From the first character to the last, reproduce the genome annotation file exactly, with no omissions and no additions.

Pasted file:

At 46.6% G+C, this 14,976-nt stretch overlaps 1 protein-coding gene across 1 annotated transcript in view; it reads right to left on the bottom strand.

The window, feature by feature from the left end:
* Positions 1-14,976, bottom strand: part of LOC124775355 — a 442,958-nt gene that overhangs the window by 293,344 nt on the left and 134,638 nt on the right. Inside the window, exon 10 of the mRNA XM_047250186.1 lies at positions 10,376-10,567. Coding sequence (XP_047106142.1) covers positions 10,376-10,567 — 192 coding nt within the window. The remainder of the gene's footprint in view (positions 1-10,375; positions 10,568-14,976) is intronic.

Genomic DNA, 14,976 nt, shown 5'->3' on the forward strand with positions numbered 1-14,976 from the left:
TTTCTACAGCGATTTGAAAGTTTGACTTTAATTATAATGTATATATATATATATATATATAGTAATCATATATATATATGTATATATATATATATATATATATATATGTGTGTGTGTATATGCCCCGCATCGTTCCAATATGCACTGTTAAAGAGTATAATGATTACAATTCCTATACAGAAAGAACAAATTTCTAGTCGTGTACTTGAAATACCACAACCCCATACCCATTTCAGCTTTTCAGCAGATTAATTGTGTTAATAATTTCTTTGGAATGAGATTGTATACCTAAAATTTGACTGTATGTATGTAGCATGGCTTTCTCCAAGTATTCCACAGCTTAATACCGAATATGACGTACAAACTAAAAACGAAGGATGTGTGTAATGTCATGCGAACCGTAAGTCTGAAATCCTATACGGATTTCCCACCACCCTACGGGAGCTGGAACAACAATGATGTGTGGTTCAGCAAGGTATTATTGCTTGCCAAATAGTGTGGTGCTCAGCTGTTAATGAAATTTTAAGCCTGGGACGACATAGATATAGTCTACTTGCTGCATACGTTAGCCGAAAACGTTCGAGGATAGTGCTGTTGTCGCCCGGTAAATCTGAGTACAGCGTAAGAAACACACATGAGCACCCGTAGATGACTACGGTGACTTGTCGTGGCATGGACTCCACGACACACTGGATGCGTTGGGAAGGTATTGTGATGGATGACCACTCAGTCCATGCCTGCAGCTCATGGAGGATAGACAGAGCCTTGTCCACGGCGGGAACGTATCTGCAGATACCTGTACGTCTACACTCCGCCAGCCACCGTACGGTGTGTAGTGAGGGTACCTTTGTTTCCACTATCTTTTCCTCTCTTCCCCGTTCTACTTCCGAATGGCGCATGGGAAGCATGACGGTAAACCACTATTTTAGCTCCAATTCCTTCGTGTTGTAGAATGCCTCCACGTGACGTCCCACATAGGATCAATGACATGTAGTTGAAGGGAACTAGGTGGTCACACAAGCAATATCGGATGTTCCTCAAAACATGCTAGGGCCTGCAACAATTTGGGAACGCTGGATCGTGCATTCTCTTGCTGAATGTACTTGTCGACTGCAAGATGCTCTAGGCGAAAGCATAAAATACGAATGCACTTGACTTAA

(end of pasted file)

At 46.6% G+C, this 14,976-nt stretch overlaps 1 protein-coding gene across 1 annotated transcript in view; it reads right to left on the bottom strand.

The window, feature by feature from the left end:
* Positions 1-14,976, bottom strand: part of LOC124775355 — a 442,958-nt gene that overhangs the window by 293,344 nt on the left and 134,638 nt on the right. Inside the window, exon 10 of the mRNA XM_047250186.1 lies at positions 10,376-10,567. Coding sequence (XP_047106142.1) covers positions 10,376-10,567 — 192 coding nt within the window. The remainder of the gene's footprint in view (positions 1-10,375; positions 10,568-14,976) is intronic.

Genomic DNA, 14,976 nt, shown 5'->3' on the forward strand with positions numbered 1-14,976 from the left:
TTTCTACAGCGATTTGAAAGTTTGACTTTAATTATAATGTATATATATATATATATATATAGTAATCATATATATATATGTATATATATATATATATATATATATATGTGTGTGTGTATATGCCCCGCATCGTTCCAATATGCACTGTTAAAGAGTATAATGATTACAATTCCTATACAGAAAGAACAAATTTCTAGTCGTGTACTTGAAATACCACAACCCCATACCCATTTCAGCTTTTCAGCAGATTAATTGTGTTAATAATTTCTTTGGAATGAGATTGTATACCTAAAATTTGACTGTATGTATGTAGCATGGCTTTCTCCAAGTATTCCACAGCTTAATACCGAATATGACGTACAAACTAAAAACGAAGGATGTGTGTAATGTCATGCGAACCGTAAGTCTGAAATCCTATACGGATTTCCCACCACCCTACGGGAGCTGGAACAACAATGATGTGTGGTTCAGCAAGGTATTATTGCTTGCCAAATAGTGTGGTGCTCAGCTGTTAATGAAATTTTAAGCCTGGGACGACATAGATATAGTCTACTTGCTGCATACGTTAGCCGAAAACGTTCGAGGATAGTGCTGTTGTCGCCCGGTAAATCTGAGTACAGCGTAAGAAACACACATGAGCACCCGTAGATGACTACGGTGACTTGTCGTGGCATGGACTCCACGACACACTGGATGCGTTGGGAAGGTATTGTGATGGATGACCACTCAGTCCATGCCTGCAGCTCATGGAGGATAGACAGAGCCTTGTCCACGGCGGGAACGTATCTGCAGATACCTGTACGTCTACACTCCGCCAGCCACCGTACGGTGTGTAGTGAGGGTACCTTTGTTTCCACTATCTTTTCCTCTCTTCCCCGTTCTACTTCCGAATGGCGCATGGGAAGCATGACGGTAAACCACTATTTTAGCTCCAATTCCTTCGTGTTGTAGAATGCCTCCACGTGACGTCCCACATAGGATCAATGACATGTAGTTGAAGGGAACTAGGTGGTCACACAAGCAATATCGGATGTTCCTCAAAACATGCTAGGGCCTGCAACAATTTGGGAACGCTGGATCGTGCATTCTCTTGCTGAATGTACTTGTCGACTGCAAGATGCTCTAGGCGAAAGCATAAAATACGAATGCACTTGACTTAA